n They’re Just Like “Little Jerry’s” | The Anti-Marketing Manifesto

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Last summer I met a dog named Jerry.

I met him when he was just a puppy. Full of energy and enthusiasm, he ran at full speed towards me, then towards other people.

He was adorable and sweet-spirited. There was just one problem:

Jerry didn’t understand the concept of not running directly into people’s legs and feet, to avoid getting stepped on or tripped over.

He wasn’t trained.

Five months later, Jerry has grown into a big dog. He’s still a puppy at heart. He has that same enthusiastic spirit. Except now he’s larger and can jump on you. He still runs fast, and he still runs directly into people’s legs and feet.

“He literally doesn’t know how to walk,” I observed.

A properly trained dog would understand how to walk (or run, for that matter) without crashing into people as they walk.

If Jerry knew how to walk, he could get to his destination without causing chaos.

Recently I heard news that Jerry had been “stepped on by a cow.” Or kicked by a cow… nobody actually saw what happened, so who knows? Nonetheless, Jerry broke his leg. He had to have emergency surgery. His owners are keeping him at the vet for a few weeks until he heals.

Because I have a soft spot for animals in my heart, I cried upon hearing the news that he’d been hurt.

I imagined all sorts of potential scenarios, as to how it might have happened.

Why am I writing about this dog? Because I have great compassion for him…as well as all animals. I’m very patient and gentle with him (unlike how I am with humans sometimes).

Having watched Cesar Milan’s fascinating TV show, “The Dog Whisperer” years ago, I know that with dogs, you have to ignore bad behavior and praise good behavior.

That’s how they get trained.

It’s the same with humans. Has somebody ever made a “mistake” or done something to “wrong” you, and you went off on them? That was the equivalent of telling them, “More of that type of behavior, please.”

Today humans are starved for compassion. We have to teach ourselves how to ignore bad behavior from each other. Otherwise, we condition, reward, and reinforce bad behavior.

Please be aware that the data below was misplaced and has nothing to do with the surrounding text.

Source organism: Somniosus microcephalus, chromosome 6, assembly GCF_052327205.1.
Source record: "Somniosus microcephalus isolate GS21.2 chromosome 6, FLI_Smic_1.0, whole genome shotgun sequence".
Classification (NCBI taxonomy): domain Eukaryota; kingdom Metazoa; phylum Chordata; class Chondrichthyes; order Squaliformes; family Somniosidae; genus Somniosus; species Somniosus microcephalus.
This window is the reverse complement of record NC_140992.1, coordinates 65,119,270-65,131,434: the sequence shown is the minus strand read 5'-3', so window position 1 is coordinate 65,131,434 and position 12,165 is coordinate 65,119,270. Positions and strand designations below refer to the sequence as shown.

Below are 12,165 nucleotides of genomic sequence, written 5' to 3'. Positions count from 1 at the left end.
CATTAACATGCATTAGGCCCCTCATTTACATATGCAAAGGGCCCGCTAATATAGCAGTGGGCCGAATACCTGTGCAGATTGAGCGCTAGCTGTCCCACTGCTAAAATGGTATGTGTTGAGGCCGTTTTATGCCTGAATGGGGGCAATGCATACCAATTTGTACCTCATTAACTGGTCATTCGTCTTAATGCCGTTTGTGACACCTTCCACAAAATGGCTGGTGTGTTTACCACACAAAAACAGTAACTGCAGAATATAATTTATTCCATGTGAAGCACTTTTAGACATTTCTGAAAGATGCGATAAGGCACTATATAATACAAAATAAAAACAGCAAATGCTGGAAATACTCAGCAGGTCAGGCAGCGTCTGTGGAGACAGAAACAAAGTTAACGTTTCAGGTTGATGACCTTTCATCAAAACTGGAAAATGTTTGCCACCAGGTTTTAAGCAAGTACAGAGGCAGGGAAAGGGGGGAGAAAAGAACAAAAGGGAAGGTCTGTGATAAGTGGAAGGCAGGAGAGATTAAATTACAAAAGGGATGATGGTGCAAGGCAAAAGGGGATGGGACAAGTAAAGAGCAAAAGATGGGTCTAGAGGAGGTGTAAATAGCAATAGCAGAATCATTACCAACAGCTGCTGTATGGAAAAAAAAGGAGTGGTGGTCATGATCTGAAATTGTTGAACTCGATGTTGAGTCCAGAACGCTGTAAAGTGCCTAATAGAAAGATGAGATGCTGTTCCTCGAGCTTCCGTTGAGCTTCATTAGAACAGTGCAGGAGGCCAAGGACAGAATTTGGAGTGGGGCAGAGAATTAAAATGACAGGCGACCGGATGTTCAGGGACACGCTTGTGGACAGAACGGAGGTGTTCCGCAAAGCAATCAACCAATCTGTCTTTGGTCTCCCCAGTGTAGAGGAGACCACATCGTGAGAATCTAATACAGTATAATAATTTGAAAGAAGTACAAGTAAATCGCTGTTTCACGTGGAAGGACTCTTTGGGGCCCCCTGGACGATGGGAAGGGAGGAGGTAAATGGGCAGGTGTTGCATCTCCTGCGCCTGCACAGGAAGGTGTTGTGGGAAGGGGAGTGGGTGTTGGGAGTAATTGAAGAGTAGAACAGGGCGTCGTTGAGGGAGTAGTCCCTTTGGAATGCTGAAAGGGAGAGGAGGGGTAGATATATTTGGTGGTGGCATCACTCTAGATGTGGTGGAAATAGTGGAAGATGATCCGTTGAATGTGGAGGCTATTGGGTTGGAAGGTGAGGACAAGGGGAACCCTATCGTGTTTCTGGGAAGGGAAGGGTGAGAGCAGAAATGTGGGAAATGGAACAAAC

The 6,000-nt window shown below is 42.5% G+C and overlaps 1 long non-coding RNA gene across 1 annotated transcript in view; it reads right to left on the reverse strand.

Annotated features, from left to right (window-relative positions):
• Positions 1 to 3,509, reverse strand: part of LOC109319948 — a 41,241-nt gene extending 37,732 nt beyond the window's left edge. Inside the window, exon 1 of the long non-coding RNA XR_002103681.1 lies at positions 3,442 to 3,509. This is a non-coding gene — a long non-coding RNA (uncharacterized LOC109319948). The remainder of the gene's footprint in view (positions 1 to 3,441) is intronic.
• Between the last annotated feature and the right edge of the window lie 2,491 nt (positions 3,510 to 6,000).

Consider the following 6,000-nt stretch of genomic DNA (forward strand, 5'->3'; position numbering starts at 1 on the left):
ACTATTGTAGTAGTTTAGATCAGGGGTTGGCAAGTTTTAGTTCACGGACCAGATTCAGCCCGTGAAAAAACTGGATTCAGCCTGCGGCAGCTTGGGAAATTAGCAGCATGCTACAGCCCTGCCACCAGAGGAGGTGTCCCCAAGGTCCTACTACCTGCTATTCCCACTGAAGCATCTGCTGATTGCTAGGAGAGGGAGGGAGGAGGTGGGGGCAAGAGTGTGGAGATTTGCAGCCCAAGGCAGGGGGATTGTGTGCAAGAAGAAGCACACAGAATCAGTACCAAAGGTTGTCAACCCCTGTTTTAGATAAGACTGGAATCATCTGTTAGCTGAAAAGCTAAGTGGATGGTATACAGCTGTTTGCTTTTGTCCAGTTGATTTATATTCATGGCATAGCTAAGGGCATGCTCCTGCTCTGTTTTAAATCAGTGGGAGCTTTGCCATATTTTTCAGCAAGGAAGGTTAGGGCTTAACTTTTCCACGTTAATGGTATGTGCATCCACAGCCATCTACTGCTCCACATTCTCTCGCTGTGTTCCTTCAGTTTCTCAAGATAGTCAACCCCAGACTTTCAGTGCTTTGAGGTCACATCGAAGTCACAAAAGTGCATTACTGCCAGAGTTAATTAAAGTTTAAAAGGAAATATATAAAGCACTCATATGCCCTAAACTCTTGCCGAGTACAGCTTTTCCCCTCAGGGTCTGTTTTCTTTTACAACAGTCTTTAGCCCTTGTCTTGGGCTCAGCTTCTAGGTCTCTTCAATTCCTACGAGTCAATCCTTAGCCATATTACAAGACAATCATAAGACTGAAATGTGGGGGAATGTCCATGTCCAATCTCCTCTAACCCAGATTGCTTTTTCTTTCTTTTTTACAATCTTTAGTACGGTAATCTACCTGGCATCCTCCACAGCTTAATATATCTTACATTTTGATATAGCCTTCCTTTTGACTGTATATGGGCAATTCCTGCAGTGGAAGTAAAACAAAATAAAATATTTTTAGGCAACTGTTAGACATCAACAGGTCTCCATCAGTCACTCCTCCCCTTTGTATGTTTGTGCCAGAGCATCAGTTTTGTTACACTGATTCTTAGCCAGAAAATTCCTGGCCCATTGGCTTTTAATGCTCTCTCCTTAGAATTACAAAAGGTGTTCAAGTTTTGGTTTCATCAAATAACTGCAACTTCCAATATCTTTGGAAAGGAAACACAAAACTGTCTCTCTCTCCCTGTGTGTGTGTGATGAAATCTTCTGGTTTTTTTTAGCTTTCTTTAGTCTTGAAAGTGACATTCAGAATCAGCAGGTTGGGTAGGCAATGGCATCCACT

One of the most compassionate things you can do for for another person is to stop rewarding them for bad behavior. Attention of any kind (including negative attention) is a form of reward.

When I say “bad” behavior, I mean dysfunctional, unhealthy, unproductive behavior that serves no one.

Some people are like little Jerry’s. They don’t know how to walk. They don’t know how to be on time for appointments…or make enough sales in their business…or create successful outcomes…or whatever it is they have no clue about.

They’re literally not trained.

Does that mean we have to berate them? Yell at them? Judge them? Scold them? Shame them for it? No.

It DOES, however, mean we should have compassion towards them.

Ways you can have compassion in business:

  • If someone sends you hateful, hurtful words… don’t reply. Respond by giving them silence.
  • If someone insists on being lazy, or not following directions, refuse to work with them. (Or refuse to let them be your customer.)
  • If someone disrespects you, don’t try to convince them of how you deserve respect. Simply don’t engage. Save your energy for those who are healthy.
  • Be your best self. That way, you model healthy behavior for others.
  • Consider this line from A Course in Miracles: “I am never upset for the reason I think.”

By doing this, you gently “train” people on what’s acceptable, and what’s not.

Happy Sunday, and enjoy your week!

About the Author

Michelle Lopez Boggs is a copywriter, editor, and author of The Anti-Marketing Manifesto: How to Sell Without Being a Sellout. She writes for 8-figure brands and teaches her clients follow the MEI(S) principle: motivate, educate, inspire, and sell. To download a FREE copy of her book, click here.

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